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Brexit to fuel demand for UK pensions to be moved

30 June 2016

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Brexit will be a trigger for people to move their British pensions out of the UK, according to deVere Group CEO Nigel Green.

Speaking after last week's EU referendum results, Green said: "As the reality of what the Leave result in the referendum means for personal finances sinks in, people will now be reassessing their retirement planning strategy."

Green added that he fully expected demand for HMRC-recognised overseas pension transfers to be further boosted thanks to the UK's decision to leave the European Union.

"Due to the huge amount of uncertainty that has been created, more people who are able to do so, will be seeking to safeguard their retirement funds by transferring them into a secure, regulated, English speaking jurisdiction outside the UK," he said.

Uncertainty has rocked the financial industry since last week's result, including a drop in the value of the pound and significant amounts lost from the FTSE 100.

UK pension deficits hit a record level of £935bn on Monday this week, according to pensions consultancy Hymans Robertson.

The low was due to falling yields as a result of the 'flight to safety' after the Brexit vote, the company said.

It follows weeks of plummeting deficits and a sustained period of volatility for pensions.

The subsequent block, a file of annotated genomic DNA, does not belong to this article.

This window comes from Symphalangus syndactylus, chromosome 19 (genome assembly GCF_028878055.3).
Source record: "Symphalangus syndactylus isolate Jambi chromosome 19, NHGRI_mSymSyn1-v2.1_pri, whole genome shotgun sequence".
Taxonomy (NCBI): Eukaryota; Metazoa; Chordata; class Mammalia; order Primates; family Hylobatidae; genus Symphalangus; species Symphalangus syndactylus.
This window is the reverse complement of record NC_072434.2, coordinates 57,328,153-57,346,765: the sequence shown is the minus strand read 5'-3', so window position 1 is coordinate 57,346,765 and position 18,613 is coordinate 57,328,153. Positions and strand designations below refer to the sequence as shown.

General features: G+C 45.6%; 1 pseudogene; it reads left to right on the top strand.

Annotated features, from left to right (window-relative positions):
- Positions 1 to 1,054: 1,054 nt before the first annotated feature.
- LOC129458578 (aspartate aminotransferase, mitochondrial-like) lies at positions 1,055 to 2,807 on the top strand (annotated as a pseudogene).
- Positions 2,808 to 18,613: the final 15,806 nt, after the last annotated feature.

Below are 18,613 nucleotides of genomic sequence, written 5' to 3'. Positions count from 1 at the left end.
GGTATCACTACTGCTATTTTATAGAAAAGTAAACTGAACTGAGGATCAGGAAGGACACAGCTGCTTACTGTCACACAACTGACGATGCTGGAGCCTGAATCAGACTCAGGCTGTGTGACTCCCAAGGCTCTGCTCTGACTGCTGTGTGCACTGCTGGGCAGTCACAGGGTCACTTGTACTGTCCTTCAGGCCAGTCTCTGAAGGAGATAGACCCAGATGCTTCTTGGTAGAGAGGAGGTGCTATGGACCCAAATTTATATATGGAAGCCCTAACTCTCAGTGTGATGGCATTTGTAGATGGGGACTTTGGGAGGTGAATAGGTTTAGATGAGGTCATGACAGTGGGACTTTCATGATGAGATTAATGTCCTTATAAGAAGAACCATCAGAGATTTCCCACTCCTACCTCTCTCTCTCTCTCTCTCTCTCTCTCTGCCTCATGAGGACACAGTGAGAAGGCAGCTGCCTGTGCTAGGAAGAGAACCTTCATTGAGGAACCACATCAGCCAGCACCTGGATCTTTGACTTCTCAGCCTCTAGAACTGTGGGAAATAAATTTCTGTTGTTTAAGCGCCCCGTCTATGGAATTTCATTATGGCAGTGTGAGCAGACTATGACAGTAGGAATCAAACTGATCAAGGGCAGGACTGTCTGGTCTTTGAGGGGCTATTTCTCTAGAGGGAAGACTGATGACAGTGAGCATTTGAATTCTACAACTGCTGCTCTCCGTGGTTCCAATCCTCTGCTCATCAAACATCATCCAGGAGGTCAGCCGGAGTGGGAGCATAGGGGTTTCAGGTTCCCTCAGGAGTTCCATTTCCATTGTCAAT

However, Patrick Bloomfield, partner at Hymans Robertson, said schemes should avoid a knee jerk reaction to market volatility.

He said: "One of the biggest factors that will determine whether or not pensions are paid to scheme members in full will be the health of the sponsoring company post Brexit and this should be a primary consideration when making funding decisions for DB schemes."

Long-term planning will be essential for schemes as the aftermath of the Brexit vote continues.

Allan Mellor, managing director of Cheshire-based chartered financial planner Philip Bates & Co, said he has been cautioning clients not to be overly concerned.

He said although the FTSE100 went down and the pound decreased in value against the dollar, the reaction was moderate.

"The moderate reaction reflects the market's confidence that the change to our political position will not have a major impact on performance," he said.

First published 30.06.2016